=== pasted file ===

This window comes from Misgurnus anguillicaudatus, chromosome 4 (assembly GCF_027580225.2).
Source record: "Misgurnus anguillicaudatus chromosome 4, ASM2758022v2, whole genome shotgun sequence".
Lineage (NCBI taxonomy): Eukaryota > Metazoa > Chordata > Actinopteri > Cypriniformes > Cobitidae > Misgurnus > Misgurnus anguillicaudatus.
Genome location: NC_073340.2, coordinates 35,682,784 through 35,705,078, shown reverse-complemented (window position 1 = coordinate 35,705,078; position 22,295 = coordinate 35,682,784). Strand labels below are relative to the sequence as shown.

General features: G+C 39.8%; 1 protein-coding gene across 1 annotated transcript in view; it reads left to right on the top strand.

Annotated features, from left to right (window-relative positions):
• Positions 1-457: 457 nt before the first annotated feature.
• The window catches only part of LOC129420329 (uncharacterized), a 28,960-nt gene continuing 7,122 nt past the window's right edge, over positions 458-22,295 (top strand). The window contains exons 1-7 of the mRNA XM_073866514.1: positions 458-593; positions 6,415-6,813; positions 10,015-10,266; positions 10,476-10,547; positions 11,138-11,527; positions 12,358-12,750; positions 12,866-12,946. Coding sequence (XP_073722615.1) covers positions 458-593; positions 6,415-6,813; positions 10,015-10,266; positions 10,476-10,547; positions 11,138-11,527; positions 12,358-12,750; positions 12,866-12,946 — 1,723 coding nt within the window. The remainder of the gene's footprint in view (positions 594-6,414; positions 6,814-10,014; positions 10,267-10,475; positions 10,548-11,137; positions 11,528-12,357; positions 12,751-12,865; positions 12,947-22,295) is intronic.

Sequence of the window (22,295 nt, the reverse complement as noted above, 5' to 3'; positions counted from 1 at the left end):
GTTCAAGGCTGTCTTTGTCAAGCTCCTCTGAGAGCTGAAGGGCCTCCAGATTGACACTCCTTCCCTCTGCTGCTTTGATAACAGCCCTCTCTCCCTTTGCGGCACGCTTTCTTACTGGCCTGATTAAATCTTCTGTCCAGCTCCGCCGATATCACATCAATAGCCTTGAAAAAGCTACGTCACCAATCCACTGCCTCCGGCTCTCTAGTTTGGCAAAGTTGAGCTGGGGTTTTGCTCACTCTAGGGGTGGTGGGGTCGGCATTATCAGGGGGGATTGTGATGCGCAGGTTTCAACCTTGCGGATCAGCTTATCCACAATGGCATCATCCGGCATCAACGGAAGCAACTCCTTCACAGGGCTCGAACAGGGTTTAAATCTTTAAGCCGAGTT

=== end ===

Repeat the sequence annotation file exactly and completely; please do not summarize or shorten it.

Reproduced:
This window comes from Misgurnus anguillicaudatus, chromosome 4 (assembly GCF_027580225.2).
Source record: "Misgurnus anguillicaudatus chromosome 4, ASM2758022v2, whole genome shotgun sequence".
Lineage (NCBI taxonomy): Eukaryota > Metazoa > Chordata > Actinopteri > Cypriniformes > Cobitidae > Misgurnus > Misgurnus anguillicaudatus.
Genome location: NC_073340.2, coordinates 35,682,784 through 35,705,078, shown reverse-complemented (window position 1 = coordinate 35,705,078; position 22,295 = coordinate 35,682,784). Strand labels below are relative to the sequence as shown.

General features: G+C 39.8%; 1 protein-coding gene across 1 annotated transcript in view; it reads left to right on the top strand.

Annotated features, from left to right (window-relative positions):
• Positions 1-457: 457 nt before the first annotated feature.
• The window catches only part of LOC129420329 (uncharacterized), a 28,960-nt gene continuing 7,122 nt past the window's right edge, over positions 458-22,295 (top strand). The window contains exons 1-7 of the mRNA XM_073866514.1: positions 458-593; positions 6,415-6,813; positions 10,015-10,266; positions 10,476-10,547; positions 11,138-11,527; positions 12,358-12,750; positions 12,866-12,946. Coding sequence (XP_073722615.1) covers positions 458-593; positions 6,415-6,813; positions 10,015-10,266; positions 10,476-10,547; positions 11,138-11,527; positions 12,358-12,750; positions 12,866-12,946 — 1,723 coding nt within the window. The remainder of the gene's footprint in view (positions 594-6,414; positions 6,814-10,014; positions 10,267-10,475; positions 10,548-11,137; positions 11,528-12,357; positions 12,751-12,865; positions 12,947-22,295) is intronic.

Sequence of the window (22,295 nt, the reverse complement as noted above, 5' to 3'; positions counted from 1 at the left end):
GTTCAAGGCTGTCTTTGTCAAGCTCCTCTGAGAGCTGAAGGGCCTCCAGATTGACACTCCTTCCCTCTGCTGCTTTGATAACAGCCCTCTCTCCCTTTGCGGCACGCTTTCTTACTGGCCTGATTAAATCTTCTGTCCAGCTCCGCCGATATCACATCAATAGCCTTGAAAAAGCTACGTCACCAATCCACTGCCTCCGGCTCTCTAGTTTGGCAAAGTTGAGCTGGGGTTTTGCTCACTCTAGGGGTGGTGGGGTCGGCATTATCAGGGGGGATTGTGATGCGCAGGTTTCAACCTTGCGGATCAGCTTATCCACAATGGCATCATCCGGCATCAACGGAAGCAACTCCTTCACAGGGCTCGAACAGGGTTTAAATCTTTAAGCCGAGTT